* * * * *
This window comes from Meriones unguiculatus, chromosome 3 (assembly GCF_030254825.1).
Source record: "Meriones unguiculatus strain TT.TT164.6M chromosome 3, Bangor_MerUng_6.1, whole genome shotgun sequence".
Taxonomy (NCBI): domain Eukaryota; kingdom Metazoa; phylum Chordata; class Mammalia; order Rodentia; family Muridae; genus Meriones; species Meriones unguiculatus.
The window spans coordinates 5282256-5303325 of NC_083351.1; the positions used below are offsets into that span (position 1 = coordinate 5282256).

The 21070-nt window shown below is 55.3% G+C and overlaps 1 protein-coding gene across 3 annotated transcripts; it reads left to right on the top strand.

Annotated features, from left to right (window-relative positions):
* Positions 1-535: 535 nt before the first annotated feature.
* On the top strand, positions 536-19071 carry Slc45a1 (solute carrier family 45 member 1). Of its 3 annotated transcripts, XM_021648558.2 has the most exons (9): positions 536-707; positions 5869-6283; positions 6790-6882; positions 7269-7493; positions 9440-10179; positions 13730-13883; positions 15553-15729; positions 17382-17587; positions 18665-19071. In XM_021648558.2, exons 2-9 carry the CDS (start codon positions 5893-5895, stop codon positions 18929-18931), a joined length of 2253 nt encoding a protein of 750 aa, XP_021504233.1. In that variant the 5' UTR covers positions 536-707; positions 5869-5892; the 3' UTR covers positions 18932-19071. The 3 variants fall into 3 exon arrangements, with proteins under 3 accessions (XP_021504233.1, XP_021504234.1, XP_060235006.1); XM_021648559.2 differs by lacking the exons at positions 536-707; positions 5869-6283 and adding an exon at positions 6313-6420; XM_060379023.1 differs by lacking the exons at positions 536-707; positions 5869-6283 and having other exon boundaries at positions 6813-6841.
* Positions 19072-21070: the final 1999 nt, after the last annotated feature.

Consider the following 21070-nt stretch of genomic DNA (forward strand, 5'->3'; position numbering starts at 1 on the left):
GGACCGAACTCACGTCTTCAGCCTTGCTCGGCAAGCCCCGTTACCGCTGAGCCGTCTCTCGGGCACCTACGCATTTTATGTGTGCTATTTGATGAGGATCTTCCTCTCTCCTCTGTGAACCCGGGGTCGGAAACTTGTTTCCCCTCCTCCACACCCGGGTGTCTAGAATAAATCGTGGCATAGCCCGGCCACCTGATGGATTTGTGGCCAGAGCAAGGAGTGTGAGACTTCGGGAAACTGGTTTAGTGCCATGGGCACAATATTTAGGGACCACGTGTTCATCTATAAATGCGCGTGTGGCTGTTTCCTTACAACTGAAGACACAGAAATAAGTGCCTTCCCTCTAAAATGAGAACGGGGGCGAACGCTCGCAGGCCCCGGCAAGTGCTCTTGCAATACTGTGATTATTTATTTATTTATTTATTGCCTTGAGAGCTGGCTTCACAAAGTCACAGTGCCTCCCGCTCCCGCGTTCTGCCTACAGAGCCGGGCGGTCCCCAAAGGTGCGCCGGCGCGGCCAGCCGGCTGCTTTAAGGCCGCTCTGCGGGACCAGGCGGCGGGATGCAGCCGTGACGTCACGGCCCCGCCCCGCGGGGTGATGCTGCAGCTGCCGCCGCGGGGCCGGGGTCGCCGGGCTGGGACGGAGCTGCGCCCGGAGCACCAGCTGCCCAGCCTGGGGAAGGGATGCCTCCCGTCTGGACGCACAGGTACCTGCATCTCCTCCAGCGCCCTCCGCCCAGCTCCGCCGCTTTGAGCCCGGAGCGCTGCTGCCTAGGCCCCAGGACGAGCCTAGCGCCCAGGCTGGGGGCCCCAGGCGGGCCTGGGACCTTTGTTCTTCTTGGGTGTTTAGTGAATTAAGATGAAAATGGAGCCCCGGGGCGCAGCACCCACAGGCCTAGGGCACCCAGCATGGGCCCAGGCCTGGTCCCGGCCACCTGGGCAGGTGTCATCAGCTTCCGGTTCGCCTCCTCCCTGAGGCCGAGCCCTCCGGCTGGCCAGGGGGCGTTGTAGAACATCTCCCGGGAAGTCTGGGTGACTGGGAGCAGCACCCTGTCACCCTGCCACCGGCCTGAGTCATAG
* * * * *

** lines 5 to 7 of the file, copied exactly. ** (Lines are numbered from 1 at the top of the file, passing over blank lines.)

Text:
The 21070-nt window shown below is 55.3% G+C and overlaps 1 protein-coding gene across 3 annotated transcripts; it reads left to right on the top strand.

Annotated features, from left to right (window-relative positions):
* Positions 1-535: 535 nt before the first annotated feature.